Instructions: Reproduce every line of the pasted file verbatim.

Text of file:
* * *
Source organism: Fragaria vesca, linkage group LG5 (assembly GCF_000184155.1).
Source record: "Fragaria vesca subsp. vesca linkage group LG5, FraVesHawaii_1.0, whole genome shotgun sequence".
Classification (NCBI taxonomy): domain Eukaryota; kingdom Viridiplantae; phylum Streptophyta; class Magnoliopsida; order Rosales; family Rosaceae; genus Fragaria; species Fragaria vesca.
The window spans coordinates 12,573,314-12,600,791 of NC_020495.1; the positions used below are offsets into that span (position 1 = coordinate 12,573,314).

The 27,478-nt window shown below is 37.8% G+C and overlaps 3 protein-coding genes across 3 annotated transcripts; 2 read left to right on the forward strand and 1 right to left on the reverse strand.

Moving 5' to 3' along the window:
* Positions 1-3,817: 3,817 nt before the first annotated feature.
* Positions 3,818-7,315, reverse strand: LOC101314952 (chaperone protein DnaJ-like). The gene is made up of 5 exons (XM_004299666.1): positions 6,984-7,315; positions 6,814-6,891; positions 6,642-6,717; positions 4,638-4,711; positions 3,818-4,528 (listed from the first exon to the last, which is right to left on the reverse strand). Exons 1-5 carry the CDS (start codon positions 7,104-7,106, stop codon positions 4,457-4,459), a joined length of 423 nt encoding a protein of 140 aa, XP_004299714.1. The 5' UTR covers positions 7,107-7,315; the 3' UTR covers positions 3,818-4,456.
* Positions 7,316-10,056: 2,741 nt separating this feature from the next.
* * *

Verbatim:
Source organism: Fragaria vesca, linkage group LG5 (assembly GCF_000184155.1).
Source record: "Fragaria vesca subsp. vesca linkage group LG5, FraVesHawaii_1.0, whole genome shotgun sequence".
Classification (NCBI taxonomy): domain Eukaryota; kingdom Viridiplantae; phylum Streptophyta; class Magnoliopsida; order Rosales; family Rosaceae; genus Fragaria; species Fragaria vesca.
The window spans coordinates 12,573,314-12,600,791 of NC_020495.1; the positions used below are offsets into that span (position 1 = coordinate 12,573,314).

The 27,478-nt window shown below is 37.8% G+C and overlaps 3 protein-coding genes across 3 annotated transcripts; 2 read left to right on the forward strand and 1 right to left on the reverse strand.

Moving 5' to 3' along the window:
* Positions 1-3,817: 3,817 nt before the first annotated feature.
* Positions 3,818-7,315, reverse strand: LOC101314952 (chaperone protein DnaJ-like). The gene is made up of 5 exons (XM_004299666.1): positions 6,984-7,315; positions 6,814-6,891; positions 6,642-6,717; positions 4,638-4,711; positions 3,818-4,528 (listed from the first exon to the last, which is right to left on the reverse strand). Exons 1-5 carry the CDS (start codon positions 7,104-7,106, stop codon positions 4,457-4,459), a joined length of 423 nt encoding a protein of 140 aa, XP_004299714.1. The 5' UTR covers positions 7,107-7,315; the 3' UTR covers positions 3,818-4,456.
* Positions 7,316-10,056: 2,741 nt separating this feature from the next.